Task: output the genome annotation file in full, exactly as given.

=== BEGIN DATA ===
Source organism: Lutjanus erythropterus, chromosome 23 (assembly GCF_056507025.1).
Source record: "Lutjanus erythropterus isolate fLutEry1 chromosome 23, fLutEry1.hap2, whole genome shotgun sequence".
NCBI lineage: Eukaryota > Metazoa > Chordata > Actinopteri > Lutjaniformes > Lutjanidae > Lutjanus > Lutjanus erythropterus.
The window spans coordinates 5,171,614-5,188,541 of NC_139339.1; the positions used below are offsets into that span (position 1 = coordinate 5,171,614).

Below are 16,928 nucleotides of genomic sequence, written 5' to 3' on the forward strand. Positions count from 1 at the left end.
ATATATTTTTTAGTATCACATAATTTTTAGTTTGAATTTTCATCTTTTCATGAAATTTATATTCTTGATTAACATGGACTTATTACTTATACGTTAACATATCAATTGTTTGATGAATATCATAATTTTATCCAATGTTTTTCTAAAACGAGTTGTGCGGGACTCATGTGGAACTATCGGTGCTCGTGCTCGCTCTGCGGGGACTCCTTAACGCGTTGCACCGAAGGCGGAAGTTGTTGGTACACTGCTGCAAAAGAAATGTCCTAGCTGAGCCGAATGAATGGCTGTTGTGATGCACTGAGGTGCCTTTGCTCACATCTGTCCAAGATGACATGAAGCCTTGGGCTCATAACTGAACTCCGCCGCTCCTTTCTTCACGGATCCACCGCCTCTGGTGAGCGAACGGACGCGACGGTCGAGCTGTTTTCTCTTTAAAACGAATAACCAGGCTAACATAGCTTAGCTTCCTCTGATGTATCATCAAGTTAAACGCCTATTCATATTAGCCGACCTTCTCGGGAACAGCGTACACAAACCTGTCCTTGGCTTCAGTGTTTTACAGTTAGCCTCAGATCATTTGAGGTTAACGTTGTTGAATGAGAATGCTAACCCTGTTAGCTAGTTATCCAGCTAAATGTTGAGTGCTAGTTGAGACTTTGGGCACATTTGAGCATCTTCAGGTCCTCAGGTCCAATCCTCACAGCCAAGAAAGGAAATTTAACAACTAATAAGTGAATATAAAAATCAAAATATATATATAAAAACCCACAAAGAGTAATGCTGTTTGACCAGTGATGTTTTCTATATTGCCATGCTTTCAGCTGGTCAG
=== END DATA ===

Source organism: Lutjanus erythropterus, chromosome 23 (assembly GCF_056507025.1).
Source record: "Lutjanus erythropterus isolate fLutEry1 chromosome 23, fLutEry1.hap2, whole genome shotgun sequence".
NCBI lineage: Eukaryota > Metazoa > Chordata > Actinopteri > Lutjaniformes > Lutjanidae > Lutjanus > Lutjanus erythropterus.
The window spans coordinates 5,171,614-5,188,541 of NC_139339.1; the positions used below are offsets into that span (position 1 = coordinate 5,171,614).

Below are 16,928 nucleotides of genomic sequence, written 5' to 3' on the forward strand. Positions count from 1 at the left end.
ATATATTTTTTAGTATCACATAATTTTTAGTTTGAATTTTCATCTTTTCATGAAATTTATATTCTTGATTAACATGGACTTATTACTTATACGTTAACATATCAATTGTTTGATGAATATCATAATTTTATCCAATGTTTTTCTAAAACGAGTTGTGCGGGACTCATGTGGAACTATCGGTGCTCGTGCTCGCTCTGCGGGGACTCCTTAACGCGTTGCACCGAAGGCGGAAGTTGTTGGTACACTGCTGCAAAAGAAATGTCCTAGCTGAGCCGAATGAATGGCTGTTGTGATGCACTGAGGTGCCTTTGCTCACATCTGTCCAAGATGACATGAAGCCTTGGGCTCATAACTGAACTCCGCCGCTCCTTTCTTCACGGATCCACCGCCTCTGGTGAGCGAACGGACGCGACGGTCGAGCTGTTTTCTCTTTAAAACGAATAACCAGGCTAACATAGCTTAGCTTCCTCTGATGTATCATCAAGTTAAACGCCTATTCATATTAGCCGACCTTCTCGGGAACAGCGTACACAAACCTGTCCTTGGCTTCAGTGTTTTACAGTTAGCCTCAGATCATTTGAGGTTAACGTTGTTGAATGAGAATGCTAACCCTGTTAGCTAGTTATCCAGCTAAATGTTGAGTGCTAGTTGAGACTTTGGGCACATTTGAGCATCTTCAGGTCCTCAGGTCCAATCCTCACAGCCAAGAAAGGAAATTTAACAACTAATAAGTGAATATAAAAATCAAAATATATATATAAAAACCCACAAAGAGTAATGCTGTTTGACCAGTGATGTTTTCTATATTGCCATGCTTTCAGCTGGTCAG